- Hiring an accountant to help write your business plan ensures you start off on the right foot.
- It gives you a better chance to raise funds or get a small business loan approved.
- They give you a good dose of reality check before you build a new business based on the wrong financial assumptions.
Whether you are an established small business owner or a budding entrepreneur, a business plan is a wonderful opportunity – and an important step – for you to document everything you know and understand about your potential market, including your big picture visions and goals for the business, and your execution strategies.
Writing a business plan is a potentially complicated process, and whether you are trying to raise funding, preparing to launch, or planning for growth, the plan itself is a vital piece of the puzzle.
While drawing from your existing knowledge base, documenting your vision, and trusting your instincts are all equally significant, securing the right kind of advice early in the process will ensure the plan includes realistic outcomes, is structured and written in a professional manner, and has a better chance at achieving a positive result for you.
So much more than a bookkeeper
Can an accountant help write your business plan?
Yes, definitely. A good accountant can provide so much more value to your business than simply solid bookkeeping skills, a streamlined payroll, and neatly filed taxes.
Imagine a strategic business partner, one who understands and shares your vision and is equipped to help you achieve your financial, management, and business goals. Build a relationship with the right accountant and he or she will be able to grow your financial forecasts into real, long-term value for your business.
A fresh pair of eyes and reality check
As an independent advisor, an accountant will be objective enough to look at your business for what it is, rather than the potentially rose-tinted view that you apply to your business.
He or she will be able to help you identify strengths and weaknesses found within your prospective or existing operational or financial structures, to help you prepare a business plan that addresses both opportunities and potential problems in detail.
Hiring an accountant means you have a professional on your side, someone with the knowledge and experience to guide you through each stage of the planning process. He or she can help you develop a statement of purpose, do a SWOT analysis (to determine what your Strengths, Weaknesses, Opportunities and Threats are), define your goals, and help you write and revise the plan in a way that it will be most appealing to your plan’s audience. Potential investors or business partners, for example, will expect to see a great deal more financial detail in your plan than your employees or vendors.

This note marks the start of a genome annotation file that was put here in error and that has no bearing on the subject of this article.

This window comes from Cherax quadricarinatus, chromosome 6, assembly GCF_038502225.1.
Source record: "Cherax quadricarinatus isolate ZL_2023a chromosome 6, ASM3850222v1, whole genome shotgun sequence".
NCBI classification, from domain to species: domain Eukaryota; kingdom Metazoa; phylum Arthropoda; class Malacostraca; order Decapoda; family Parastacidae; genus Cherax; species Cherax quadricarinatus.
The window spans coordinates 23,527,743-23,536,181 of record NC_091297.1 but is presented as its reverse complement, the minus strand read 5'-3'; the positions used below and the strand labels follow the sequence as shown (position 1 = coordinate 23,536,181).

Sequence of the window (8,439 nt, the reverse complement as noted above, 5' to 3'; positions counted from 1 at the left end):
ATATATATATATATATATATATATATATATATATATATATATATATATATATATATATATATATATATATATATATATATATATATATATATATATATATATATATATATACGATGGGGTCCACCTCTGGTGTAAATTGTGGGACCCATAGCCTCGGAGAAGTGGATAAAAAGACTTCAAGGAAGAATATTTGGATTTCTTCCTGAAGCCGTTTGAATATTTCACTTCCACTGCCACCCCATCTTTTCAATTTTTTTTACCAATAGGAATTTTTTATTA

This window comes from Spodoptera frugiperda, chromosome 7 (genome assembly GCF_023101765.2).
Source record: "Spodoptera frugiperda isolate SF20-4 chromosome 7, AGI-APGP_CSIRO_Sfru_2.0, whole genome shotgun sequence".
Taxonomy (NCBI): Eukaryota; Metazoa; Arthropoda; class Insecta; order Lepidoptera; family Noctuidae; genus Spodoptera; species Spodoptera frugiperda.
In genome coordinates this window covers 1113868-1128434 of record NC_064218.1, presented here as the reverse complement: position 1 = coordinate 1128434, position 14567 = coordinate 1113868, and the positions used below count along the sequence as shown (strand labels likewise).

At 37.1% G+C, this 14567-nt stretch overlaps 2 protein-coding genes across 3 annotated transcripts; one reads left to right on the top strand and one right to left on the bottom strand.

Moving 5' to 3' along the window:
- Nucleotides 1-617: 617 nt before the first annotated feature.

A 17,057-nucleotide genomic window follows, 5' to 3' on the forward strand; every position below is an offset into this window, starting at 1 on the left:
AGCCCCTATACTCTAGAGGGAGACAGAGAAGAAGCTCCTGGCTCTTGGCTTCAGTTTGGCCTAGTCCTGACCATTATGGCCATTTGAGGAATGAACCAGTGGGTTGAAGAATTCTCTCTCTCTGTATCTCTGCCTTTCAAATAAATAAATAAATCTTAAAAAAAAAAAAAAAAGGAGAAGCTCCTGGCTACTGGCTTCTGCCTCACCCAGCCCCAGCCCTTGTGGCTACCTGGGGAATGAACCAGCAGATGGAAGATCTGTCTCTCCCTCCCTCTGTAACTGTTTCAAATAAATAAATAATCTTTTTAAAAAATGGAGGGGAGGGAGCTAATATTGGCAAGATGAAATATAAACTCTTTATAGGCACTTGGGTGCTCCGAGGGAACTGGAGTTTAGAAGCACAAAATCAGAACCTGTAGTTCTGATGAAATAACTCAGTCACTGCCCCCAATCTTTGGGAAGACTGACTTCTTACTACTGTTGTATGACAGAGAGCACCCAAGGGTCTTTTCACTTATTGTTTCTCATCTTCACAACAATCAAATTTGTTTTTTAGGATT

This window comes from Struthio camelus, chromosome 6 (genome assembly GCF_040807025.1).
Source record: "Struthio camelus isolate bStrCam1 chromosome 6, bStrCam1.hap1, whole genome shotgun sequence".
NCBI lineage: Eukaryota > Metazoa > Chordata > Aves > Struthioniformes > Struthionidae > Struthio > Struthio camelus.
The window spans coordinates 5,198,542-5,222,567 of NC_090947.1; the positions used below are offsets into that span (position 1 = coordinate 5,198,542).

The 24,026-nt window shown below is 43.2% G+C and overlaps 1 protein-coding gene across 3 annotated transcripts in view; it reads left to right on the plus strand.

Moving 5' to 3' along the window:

Navigating a potentially complex web
Business plan development requires scrutiny of various aspects of your operations, finances and organisation. Accountants are uniquely qualified to help you and your business through the multiple stages of this process.
A good accountant will have a broad background in not only finance, but also business matters, and will be able to offer you valuable advice and assistance in ensuring that your plan is as exceptional as it can be.
The Australian Government’s Department of Industry, Innovation and Science lays out the steps you’ll need to take in order that your business plan is in the best shape, and they offer some good advice in obtaining professional help to draft a business plan on their ‘How to write a Business Plan’ page on their official website.
“Get some help,” they declare. “If you aren’t confident in completing the plan yourself, you can enlist the help of a professional (i.e. Business Enterprise Centre, business adviser, or accountant) to look through your plan and provide you with advice.”
Pitching for finance – who’s got your back?
If you are looking to launch a business which requires funding of any kind, your business plan is the most important document you will ever produce and will be one of the factors which determine whether or not you will end up raising the funds you need to get off the ground.
Business plans for startups should be a ‘realistic’ view of the business’s immediate and long-term objectives and expectations. At the same time, they need to provide an operating framework within which you have outlined a clear and systematic path to success.
Obtaining bank financing or other investment capital to start your business is an area brimming with obstacles. First impressions last, and when it concerns potential investors, there are other options they can fund. Therefore, making a positive impact with a clearly set out business plan is critical.